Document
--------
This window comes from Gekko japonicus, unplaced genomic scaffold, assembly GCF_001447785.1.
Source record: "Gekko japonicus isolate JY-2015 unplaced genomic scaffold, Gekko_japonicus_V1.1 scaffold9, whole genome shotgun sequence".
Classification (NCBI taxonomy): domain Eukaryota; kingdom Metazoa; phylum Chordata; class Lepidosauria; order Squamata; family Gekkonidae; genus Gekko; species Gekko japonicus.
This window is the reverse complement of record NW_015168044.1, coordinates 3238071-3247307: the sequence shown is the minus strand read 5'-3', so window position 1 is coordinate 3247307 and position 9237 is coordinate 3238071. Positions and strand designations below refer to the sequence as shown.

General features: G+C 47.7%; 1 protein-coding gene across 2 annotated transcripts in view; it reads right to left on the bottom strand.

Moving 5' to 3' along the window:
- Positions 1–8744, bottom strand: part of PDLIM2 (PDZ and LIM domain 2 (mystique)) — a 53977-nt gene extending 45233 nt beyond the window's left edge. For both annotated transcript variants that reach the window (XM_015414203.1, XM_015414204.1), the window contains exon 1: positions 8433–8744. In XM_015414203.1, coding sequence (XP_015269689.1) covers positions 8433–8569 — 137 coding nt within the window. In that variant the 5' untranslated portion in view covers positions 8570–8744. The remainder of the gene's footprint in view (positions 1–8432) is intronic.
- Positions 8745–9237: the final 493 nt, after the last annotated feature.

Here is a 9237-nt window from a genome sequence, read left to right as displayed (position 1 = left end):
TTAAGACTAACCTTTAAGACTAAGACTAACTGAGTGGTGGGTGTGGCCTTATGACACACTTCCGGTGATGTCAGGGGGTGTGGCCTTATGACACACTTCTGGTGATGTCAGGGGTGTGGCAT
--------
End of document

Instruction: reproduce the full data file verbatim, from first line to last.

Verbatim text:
This window comes from Gekko japonicus, unplaced genomic scaffold, assembly GCF_001447785.1.
Source record: "Gekko japonicus isolate JY-2015 unplaced genomic scaffold, Gekko_japonicus_V1.1 scaffold9, whole genome shotgun sequence".
Classification (NCBI taxonomy): domain Eukaryota; kingdom Metazoa; phylum Chordata; class Lepidosauria; order Squamata; family Gekkonidae; genus Gekko; species Gekko japonicus.
This window is the reverse complement of record NW_015168044.1, coordinates 3238071-3247307: the sequence shown is the minus strand read 5'-3', so window position 1 is coordinate 3247307 and position 9237 is coordinate 3238071. Positions and strand designations below refer to the sequence as shown.

General features: G+C 47.7%; 1 protein-coding gene across 2 annotated transcripts in view; it reads right to left on the bottom strand.

Moving 5' to 3' along the window:
- Positions 1–8744, bottom strand: part of PDLIM2 (PDZ and LIM domain 2 (mystique)) — a 53977-nt gene extending 45233 nt beyond the window's left edge. For both annotated transcript variants that reach the window (XM_015414203.1, XM_015414204.1), the window contains exon 1: positions 8433–8744. In XM_015414203.1, coding sequence (XP_015269689.1) covers positions 8433–8569 — 137 coding nt within the window. In that variant the 5' untranslated portion in view covers positions 8570–8744. The remainder of the gene's footprint in view (positions 1–8432) is intronic.
- Positions 8745–9237: the final 493 nt, after the last annotated feature.

Here is a 9237-nt window from a genome sequence, read left to right as displayed (position 1 = left end):
TTAAGACTAACCTTTAAGACTAAGACTAACTGAGTGGTGGGTGTGGCCTTATGACACACTTCCGGTGATGTCAGGGGGTGTGGCCTTATGACACACTTCTGGTGATGTCAGGGGTGTGGCAT